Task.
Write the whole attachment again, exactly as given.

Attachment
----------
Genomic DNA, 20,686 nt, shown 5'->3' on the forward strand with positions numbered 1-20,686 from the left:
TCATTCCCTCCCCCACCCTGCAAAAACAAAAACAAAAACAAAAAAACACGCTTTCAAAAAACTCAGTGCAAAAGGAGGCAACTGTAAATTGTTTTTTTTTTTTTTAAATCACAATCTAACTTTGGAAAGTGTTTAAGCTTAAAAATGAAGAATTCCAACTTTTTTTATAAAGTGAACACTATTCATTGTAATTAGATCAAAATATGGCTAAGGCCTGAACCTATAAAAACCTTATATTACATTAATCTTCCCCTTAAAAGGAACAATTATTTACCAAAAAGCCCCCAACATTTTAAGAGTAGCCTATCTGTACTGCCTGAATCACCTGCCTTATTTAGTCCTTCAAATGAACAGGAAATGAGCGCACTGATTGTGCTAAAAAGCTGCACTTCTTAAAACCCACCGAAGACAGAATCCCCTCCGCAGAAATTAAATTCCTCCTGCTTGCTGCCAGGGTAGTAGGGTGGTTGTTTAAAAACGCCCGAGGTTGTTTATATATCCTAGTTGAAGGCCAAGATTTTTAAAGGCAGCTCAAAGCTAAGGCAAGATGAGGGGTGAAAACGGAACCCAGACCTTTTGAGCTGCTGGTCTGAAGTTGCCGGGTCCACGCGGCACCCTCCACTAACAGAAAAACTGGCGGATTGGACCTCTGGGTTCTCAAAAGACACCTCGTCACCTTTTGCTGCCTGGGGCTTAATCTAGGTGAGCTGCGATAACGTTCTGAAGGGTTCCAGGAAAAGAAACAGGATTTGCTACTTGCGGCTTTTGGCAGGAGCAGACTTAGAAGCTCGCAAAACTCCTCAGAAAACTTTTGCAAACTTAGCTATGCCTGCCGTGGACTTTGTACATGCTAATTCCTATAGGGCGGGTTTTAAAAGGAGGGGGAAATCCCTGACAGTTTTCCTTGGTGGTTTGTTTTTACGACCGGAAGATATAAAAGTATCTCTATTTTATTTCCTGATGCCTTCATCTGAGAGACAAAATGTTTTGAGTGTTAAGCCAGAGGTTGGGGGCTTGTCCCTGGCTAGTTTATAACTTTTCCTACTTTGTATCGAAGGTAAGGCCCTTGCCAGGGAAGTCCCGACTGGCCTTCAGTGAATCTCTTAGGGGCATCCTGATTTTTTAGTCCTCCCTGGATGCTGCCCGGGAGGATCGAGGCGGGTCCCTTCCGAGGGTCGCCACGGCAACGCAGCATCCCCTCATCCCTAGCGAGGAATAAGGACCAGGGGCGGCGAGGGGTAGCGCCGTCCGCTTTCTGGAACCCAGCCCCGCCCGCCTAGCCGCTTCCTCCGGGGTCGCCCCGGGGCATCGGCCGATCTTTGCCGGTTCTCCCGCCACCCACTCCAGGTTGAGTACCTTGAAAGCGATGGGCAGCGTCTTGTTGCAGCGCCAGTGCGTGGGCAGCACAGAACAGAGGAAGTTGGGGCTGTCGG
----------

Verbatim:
Genomic DNA, 20,686 nt, shown 5'->3' on the forward strand with positions numbered 1-20,686 from the left:
TCATTCCCTCCCCCACCCTGCAAAAACAAAAACAAAAACAAAAAAACACGCTTTCAAAAAACTCAGTGCAAAAGGAGGCAACTGTAAATTGTTTTTTTTTTTTTTAAATCACAATCTAACTTTGGAAAGTGTTTAAGCTTAAAAATGAAGAATTCCAACTTTTTTTATAAAGTGAACACTATTCATTGTAATTAGATCAAAATATGGCTAAGGCCTGAACCTATAAAAACCTTATATTACATTAATCTTCCCCTTAAAAGGAACAATTATTTACCAAAAAGCCCCCAACATTTTAAGAGTAGCCTATCTGTACTGCCTGAATCACCTGCCTTATTTAGTCCTTCAAATGAACAGGAAATGAGCGCACTGATTGTGCTAAAAAGCTGCACTTCTTAAAACCCACCGAAGACAGAATCCCCTCCGCAGAAATTAAATTCCTCCTGCTTGCTGCCAGGGTAGTAGGGTGGTTGTTTAAAAACGCCCGAGGTTGTTTATATATCCTAGTTGAAGGCCAAGATTTTTAAAGGCAGCTCAAAGCTAAGGCAAGATGAGGGGTGAAAACGGAACCCAGACCTTTTGAGCTGCTGGTCTGAAGTTGCCGGGTCCACGCGGCACCCTCCACTAACAGAAAAACTGGCGGATTGGACCTCTGGGTTCTCAAAAGACACCTCGTCACCTTTTGCTGCCTGGGGCTTAATCTAGGTGAGCTGCGATAACGTTCTGAAGGGTTCCAGGAAAAGAAACAGGATTTGCTACTTGCGGCTTTTGGCAGGAGCAGACTTAGAAGCTCGCAAAACTCCTCAGAAAACTTTTGCAAACTTAGCTATGCCTGCCGTGGACTTTGTACATGCTAATTCCTATAGGGCGGGTTTTAAAAGGAGGGGGAAATCCCTGACAGTTTTCCTTGGTGGTTTGTTTTTACGACCGGAAGATATAAAAGTATCTCTATTTTATTTCCTGATGCCTTCATCTGAGAGACAAAATGTTTTGAGTGTTAAGCCAGAGGTTGGGGGCTTGTCCCTGGCTAGTTTATAACTTTTCCTACTTTGTATCGAAGGTAAGGCCCTTGCCAGGGAAGTCCCGACTGGCCTTCAGTGAATCTCTTAGGGGCATCCTGATTTTTTAGTCCTCCCTGGATGCTGCCCGGGAGGATCGAGGCGGGTCCCTTCCGAGGGTCGCCACGGCAACGCAGCATCCCCTCATCCCTAGCGAGGAATAAGGACCAGGGGCGGCGAGGGGTAGCGCCGTCCGCTTTCTGGAACCCAGCCCCGCCCGCCTAGCCGCTTCCTCCGGGGTCGCCCCGGGGCATCGGCCGATCTTTGCCGGTTCTCCCGCCACCCACTCCAGGTTGAGTACCTTGAAAGCGATGGGCAGCGTCTTGTTGCAGCGCCAGTGCGTGGGCAGCACAGAACAGAGGAAGTTGGGGCTGTCGG